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Benjamin Guyer's avatar
“Forceful” Fictions and the Anglican Covenant

A Response to No Anglican Covenant Coalition’s ‘Ten Reasons Why the Anglican Covenant Is a Bad Idea’ (Part I)
Thursday, November 10, 2011 at 11:08 am
The diocese of St. Edmundsbury and Ipswich should ask itself if it is content to retain a vote which is based upon misinformation.
Tags: anglican covenant, windsor report, covenant, anglican communion, church of england, no anglican covenant coalition

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At its November 2011 Diocesan Synod, the Diocese of St. Edmundsbury and Ipswich voted against the Anglican Covenant after considering two papers on it. The first was by the bishop of St. Asaph, Gregory K. Cameron, and the second was by the former bishop of Worcester, Peter Selby. Perusing the latter document, which consists of ten points, is a grating wake-up call. Selby, a member of the No Anglican Covenant Coalition (NACC), offered the diocese a paper that not only contained sloppy logic, but a rather curious mis-citation of the Covenant text. In what follows, we address this, noting both Selby's mis-citation and his misinterpretation of the Covenant's very vocabulary.

Mis-Citation

Point #8 of Selby’s text reads:

The notion that we need to make “forceful” the “bonds of affection” is fundamentally flawed. If we need force and coercion to maintain relationships between Communion churches, there is no true affection, and the very foundation of the proposed Covenant is fraudulent.

Two points are worth noting.

Fact #1: The Anglican Covenant never uses the word “forceful” (which does not mean the same as “force” and “coercion”). However, the Covenant does speak twice of the “bonds of affection.”

First, in paragraph 5 of the Preamble, we read: “To covenant together is not intended to change the character of this Anglican expression of Christian faith. Rather, we recognise the importance of renewing in a solemn way our commitment to one another, and to the common understanding of faith and order we have received, so that the bonds of affection which hold us together may be re-affirmed and intensified. We do this in order to reflect, in our relations with one another, God’s own faithfulness and promises towards us in Christ (2 Cor 1.20-22).”

We can only ask, what is wrong with re-affirming and intensifying that which has long defined Anglican relations? Selby does not tell us, although he implies that this something to be suspicious about. Perhaps his argument is merely rhetorical?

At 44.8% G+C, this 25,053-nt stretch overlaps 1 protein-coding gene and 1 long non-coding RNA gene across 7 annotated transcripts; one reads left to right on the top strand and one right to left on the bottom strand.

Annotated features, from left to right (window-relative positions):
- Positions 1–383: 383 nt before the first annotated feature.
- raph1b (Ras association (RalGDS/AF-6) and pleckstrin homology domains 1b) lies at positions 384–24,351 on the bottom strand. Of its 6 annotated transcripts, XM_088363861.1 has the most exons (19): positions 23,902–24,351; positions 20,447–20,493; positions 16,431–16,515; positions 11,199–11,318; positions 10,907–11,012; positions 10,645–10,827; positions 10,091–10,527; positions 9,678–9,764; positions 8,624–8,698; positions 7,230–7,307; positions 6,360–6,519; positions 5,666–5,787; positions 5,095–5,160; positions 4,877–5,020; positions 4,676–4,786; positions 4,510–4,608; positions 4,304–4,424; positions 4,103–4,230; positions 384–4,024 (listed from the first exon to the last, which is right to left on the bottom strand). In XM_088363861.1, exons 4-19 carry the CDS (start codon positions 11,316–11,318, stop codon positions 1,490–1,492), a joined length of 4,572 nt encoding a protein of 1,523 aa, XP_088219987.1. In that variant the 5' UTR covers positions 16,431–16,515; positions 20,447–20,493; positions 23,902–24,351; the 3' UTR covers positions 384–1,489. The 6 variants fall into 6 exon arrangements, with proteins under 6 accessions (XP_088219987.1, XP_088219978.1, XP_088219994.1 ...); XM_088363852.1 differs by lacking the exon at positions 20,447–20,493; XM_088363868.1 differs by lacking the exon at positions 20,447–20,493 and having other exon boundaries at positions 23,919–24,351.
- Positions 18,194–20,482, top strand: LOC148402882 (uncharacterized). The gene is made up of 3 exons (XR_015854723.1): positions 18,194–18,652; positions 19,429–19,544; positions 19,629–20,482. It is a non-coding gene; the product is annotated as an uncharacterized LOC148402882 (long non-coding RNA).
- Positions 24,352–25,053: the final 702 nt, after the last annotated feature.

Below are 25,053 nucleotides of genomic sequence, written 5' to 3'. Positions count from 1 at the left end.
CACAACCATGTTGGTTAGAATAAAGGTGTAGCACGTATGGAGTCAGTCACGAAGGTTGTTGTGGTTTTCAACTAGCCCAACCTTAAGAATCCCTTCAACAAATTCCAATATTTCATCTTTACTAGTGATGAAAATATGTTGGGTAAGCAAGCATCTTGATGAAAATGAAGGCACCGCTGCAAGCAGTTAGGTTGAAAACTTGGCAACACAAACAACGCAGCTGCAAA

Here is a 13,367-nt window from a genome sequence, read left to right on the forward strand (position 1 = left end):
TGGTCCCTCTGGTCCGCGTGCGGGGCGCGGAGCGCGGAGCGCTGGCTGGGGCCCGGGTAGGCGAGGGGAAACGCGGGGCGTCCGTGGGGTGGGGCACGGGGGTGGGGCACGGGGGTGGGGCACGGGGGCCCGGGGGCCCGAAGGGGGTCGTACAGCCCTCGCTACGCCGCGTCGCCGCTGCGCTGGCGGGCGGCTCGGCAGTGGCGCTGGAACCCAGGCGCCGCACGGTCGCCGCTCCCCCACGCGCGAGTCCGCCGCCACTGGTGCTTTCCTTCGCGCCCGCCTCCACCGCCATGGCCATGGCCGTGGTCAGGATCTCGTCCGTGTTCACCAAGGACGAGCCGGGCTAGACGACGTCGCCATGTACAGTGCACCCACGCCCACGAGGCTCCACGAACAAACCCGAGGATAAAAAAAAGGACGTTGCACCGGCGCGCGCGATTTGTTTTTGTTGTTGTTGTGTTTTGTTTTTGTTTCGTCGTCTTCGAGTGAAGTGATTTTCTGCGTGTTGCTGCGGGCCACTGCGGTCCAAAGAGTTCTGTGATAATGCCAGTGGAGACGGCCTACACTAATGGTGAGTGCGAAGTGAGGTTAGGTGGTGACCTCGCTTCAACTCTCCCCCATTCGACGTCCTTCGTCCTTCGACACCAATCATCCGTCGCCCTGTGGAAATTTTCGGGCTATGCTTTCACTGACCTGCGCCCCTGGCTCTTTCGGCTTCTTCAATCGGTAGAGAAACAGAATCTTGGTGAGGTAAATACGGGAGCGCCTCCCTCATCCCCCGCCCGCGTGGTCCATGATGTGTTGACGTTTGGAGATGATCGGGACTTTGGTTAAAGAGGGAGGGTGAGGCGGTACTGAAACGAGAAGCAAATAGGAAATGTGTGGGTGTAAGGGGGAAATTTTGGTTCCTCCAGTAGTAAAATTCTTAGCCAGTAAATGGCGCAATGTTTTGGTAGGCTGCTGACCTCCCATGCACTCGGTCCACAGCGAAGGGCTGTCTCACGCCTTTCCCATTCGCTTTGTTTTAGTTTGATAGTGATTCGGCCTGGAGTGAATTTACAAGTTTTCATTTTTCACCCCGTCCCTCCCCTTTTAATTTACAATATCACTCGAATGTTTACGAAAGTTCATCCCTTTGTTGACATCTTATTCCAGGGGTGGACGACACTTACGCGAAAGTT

Second, in 3.2.7, we read that Anglicans are “to have in mind that our bonds of affection and the love of Christ compel us always to uphold the highest degree of communion possible.”

Again, we can only ask a question: since when did Anglicans deny that bonds of affection, which depend upon the love of Christ, allow us to reject the highest degree of communion possible? Are Anglicans no longer committed to dynamic ecumenism and its constant pursuit, against all odds, of being the common ground between Christian bodies who seem so dissimilar (e.g., Roman Catholics and Methodists)?

Fact #2: The Windsor Report uses the word “forceful” twice. But Selby and company apparently do not understand the meaning of the word. A quick look at Merriam-Webster.com offers the following synonyms for "forceful": compelling, conclusive, convincing, decisive, effective, cogent, persuasive, satisfying, strong, telling. This is exactly how the word is used in WR paragraph 97, in which the authors write of being “struck forcefully” by provincial disregard for the Instruments of Communion. So too in paragraph 118, when a covenant is recommended, the authors write that such a document would “make explicit a forceful the loyalty and bonds of affection which govern the relationships between the churches of the Communion.” A word such as "explicit" meshes well with "convincing" and "persuasive," and is thus well paired with"forceful."

Selby seems to have a poor command of the English language. “Forceful” does not mean the same as “forced.” Here again, Merriam-Webster.com offers insight. Synonyms for “forced” are: compulsory, mandatory, imperative, incumbent, involuntary, necessary, nonelective, obligatory, peremptory, and required. These are rather different than the synonyms for “forceful,” such as “compelling” and “satisfying.”

Conclusion: Selby and NACC have only offered an argument only against a fictitious version of the Covenant. They have not only mis-cited the text, but misinterpreted their own mis-citation. The diocese of St. Edmundsbury and Ipswich should ask itself if it is content to retain a vote which is based upon misinformation. Selby and company claim that “the very foundation of the proposed Covenant is fraudulent.” In truth, it is their argument that is fraudulent. It is they who have mis-cited the Covenant, and it is they who have twisted the meaning of the Windsor Report by casting its words in an erroneous light. A vote made under false pretenses is like a marriage solemnized under false pretenses: justifiably annulled. The diocese should call for a re-vote.

In Part Two of this article I will discuss the NACC document by noting its contradictions. If Anglicans claim to value reason, how can they take such a document seriously?
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